The view management screen could use a little love too. It would be nice to see at least a column for the view type. As the list of custom views grows, it may get hard to figure out where each view is used at a glance.
User Friendliness and the Future
You want to get values of Meta Box fields and put them on your front-end templates, but you’re not too familiar with coding and don’t want to touch theme files?
MB Views’ opening description claims the plugin is geared toward users who are not familiar with coding. I am unsure if the average user could take advantage of it without picking up some coding knowledge along the way. The interface is primarily geared toward developers. Quite literally, the view editor is a code editor. It does have an easy-to-click field inserter, but those fields will often be useless without some familiarity with HTML and CSS.
The tool is good at what it does, but it almost feels like a stop-gap measure in the era of the block editor.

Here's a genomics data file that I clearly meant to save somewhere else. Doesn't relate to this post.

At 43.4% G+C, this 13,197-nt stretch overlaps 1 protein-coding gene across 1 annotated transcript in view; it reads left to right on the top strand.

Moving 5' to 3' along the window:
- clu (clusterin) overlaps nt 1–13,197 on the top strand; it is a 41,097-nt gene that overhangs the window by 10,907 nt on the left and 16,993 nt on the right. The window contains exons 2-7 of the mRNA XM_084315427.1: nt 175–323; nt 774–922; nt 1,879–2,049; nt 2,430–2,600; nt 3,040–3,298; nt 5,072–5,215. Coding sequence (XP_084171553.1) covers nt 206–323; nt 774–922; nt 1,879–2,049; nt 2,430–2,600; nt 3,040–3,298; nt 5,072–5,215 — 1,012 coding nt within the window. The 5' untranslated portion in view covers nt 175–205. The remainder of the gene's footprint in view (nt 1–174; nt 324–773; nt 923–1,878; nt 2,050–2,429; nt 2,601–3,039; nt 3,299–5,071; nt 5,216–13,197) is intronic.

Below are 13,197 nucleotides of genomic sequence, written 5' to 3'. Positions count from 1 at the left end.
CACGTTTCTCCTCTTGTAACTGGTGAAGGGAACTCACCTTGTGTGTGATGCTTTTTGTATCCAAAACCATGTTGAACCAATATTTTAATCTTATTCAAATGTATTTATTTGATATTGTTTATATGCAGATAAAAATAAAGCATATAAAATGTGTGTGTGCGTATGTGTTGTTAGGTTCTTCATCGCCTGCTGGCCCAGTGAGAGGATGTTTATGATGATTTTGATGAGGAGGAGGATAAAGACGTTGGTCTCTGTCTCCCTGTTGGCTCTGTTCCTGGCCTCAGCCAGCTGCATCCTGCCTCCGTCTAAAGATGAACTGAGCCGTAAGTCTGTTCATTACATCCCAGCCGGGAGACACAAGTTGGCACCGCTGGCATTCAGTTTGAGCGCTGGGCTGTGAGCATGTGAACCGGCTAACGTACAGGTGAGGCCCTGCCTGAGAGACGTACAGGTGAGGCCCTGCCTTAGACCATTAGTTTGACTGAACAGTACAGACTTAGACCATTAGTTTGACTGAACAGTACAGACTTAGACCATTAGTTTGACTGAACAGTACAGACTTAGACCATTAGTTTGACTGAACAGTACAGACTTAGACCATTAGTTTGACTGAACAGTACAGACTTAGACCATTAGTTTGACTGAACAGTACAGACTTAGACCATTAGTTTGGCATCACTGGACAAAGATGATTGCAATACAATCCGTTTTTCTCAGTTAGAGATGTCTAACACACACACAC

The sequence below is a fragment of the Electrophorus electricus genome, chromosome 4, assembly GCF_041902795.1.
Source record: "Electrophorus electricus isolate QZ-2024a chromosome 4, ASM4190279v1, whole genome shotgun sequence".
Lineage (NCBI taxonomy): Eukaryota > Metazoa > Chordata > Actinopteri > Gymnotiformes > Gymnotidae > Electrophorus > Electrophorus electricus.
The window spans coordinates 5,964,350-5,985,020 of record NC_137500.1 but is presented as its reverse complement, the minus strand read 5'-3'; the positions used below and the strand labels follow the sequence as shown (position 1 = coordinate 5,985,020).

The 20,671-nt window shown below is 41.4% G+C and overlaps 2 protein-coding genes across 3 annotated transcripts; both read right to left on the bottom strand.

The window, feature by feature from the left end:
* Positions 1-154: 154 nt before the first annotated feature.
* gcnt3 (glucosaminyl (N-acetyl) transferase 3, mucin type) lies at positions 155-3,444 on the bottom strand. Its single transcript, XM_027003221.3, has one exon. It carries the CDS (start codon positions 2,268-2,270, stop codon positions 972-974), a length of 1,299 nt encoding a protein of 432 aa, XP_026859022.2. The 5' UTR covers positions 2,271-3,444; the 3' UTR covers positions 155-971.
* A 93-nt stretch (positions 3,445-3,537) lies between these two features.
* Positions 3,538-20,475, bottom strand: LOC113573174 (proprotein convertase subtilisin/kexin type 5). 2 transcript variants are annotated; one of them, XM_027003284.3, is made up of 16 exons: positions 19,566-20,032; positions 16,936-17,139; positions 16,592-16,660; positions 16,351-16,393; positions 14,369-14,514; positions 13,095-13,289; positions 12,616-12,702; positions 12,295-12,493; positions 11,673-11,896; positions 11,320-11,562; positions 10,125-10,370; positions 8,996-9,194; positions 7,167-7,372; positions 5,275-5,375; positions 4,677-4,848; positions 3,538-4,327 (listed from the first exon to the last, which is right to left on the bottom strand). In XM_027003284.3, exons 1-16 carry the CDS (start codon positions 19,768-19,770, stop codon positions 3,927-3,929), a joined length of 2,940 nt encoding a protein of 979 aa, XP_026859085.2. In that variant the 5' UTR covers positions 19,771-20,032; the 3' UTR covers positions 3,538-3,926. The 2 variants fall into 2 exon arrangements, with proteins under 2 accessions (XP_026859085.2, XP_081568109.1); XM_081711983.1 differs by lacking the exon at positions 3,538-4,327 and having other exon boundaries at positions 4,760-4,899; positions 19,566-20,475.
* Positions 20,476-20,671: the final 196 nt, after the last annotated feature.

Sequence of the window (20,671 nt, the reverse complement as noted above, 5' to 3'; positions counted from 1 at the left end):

For MB Views to be a more useful end-user tool, it will need to transition to more of a visual, point-and-click interface with design options. Otherwise, it will mostly stay in the land of developers who can customize view output to perfection.
I don’t necessarily think MB Views must go in that direction if the team wants to focus on a great developer experience. However, it does not currently live up to its claim of friendliness for those less familiar with code.
We are still likely at least a year out from a full-site editing experience via the block system. Efforts by the Meta Box team may be best spent integrating view editing within that system. The MB Views add-on is a useful and necessary tool for many Meta Box plugin users today, but it may not have time to gain traction before full-site editing lands in core. At that point, the plugin team will need to already be transitioning into a much different world of user experience with WordPress.